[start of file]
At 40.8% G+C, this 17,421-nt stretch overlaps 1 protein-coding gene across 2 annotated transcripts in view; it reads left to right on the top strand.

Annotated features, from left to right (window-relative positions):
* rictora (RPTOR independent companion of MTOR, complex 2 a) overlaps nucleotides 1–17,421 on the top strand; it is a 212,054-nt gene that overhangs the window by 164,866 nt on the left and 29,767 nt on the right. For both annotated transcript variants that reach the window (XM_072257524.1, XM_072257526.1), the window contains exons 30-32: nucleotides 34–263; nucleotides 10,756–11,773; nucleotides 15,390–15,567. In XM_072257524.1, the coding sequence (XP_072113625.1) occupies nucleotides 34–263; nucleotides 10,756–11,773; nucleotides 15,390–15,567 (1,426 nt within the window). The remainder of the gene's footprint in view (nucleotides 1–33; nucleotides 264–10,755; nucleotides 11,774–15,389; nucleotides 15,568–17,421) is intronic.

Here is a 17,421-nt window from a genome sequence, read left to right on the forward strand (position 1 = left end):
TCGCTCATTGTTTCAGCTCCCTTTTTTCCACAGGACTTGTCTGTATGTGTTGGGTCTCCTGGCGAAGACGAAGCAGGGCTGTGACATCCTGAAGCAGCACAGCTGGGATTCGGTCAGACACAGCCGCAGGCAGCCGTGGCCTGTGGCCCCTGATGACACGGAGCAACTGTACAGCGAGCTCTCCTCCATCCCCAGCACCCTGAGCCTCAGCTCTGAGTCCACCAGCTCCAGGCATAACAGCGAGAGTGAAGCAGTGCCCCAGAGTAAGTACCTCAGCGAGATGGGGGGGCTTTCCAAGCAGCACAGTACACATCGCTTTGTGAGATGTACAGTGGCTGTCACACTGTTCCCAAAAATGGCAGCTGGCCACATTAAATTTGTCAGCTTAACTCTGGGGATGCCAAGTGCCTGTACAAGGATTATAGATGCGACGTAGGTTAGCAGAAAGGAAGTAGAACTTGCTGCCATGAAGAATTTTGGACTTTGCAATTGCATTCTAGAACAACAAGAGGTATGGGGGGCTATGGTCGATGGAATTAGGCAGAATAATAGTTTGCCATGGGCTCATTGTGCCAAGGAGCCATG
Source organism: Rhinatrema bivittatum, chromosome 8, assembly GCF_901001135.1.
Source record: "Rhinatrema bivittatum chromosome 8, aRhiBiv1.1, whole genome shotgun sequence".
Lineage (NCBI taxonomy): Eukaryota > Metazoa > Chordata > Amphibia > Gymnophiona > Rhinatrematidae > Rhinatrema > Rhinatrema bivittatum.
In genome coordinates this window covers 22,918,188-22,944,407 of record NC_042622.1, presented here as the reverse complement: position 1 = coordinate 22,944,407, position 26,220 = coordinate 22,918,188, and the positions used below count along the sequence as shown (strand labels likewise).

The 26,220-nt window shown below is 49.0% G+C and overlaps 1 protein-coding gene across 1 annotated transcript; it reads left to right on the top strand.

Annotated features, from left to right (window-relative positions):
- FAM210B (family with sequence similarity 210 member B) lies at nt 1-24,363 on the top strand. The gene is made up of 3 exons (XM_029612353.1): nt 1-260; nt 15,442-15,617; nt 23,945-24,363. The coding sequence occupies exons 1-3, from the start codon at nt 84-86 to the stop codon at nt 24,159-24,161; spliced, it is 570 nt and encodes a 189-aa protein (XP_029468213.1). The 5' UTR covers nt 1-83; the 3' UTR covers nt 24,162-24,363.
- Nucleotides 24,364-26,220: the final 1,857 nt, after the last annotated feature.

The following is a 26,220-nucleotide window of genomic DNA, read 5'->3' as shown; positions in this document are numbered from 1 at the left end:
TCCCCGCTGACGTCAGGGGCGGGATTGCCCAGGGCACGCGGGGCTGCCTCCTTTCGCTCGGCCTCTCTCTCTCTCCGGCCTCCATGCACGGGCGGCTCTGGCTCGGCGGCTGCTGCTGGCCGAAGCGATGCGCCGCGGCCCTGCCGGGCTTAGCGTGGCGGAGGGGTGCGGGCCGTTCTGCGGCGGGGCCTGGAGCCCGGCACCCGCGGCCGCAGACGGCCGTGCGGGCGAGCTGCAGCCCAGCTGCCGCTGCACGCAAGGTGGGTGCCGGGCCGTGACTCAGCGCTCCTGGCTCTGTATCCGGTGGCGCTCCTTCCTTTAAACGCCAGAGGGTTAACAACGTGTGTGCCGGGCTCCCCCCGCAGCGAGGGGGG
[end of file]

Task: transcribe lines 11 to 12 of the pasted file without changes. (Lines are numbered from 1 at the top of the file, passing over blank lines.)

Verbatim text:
Annotated features, from left to right (window-relative positions):
- FAM210B (family with sequence similarity 210 member B) lies at nt 1-24,363 on the top strand. The gene is made up of 3 exons (XM_029612353.1): nt 1-260; nt 15,442-15,617; nt 23,945-24,363. The coding sequence occupies exons 1-3, from the start codon at nt 84-86 to the stop codon at nt 24,159-24,161; spliced, it is 570 nt and encodes a 189-aa protein (XP_029468213.1). The 5' UTR covers nt 1-83; the 3' UTR covers nt 24,162-24,363.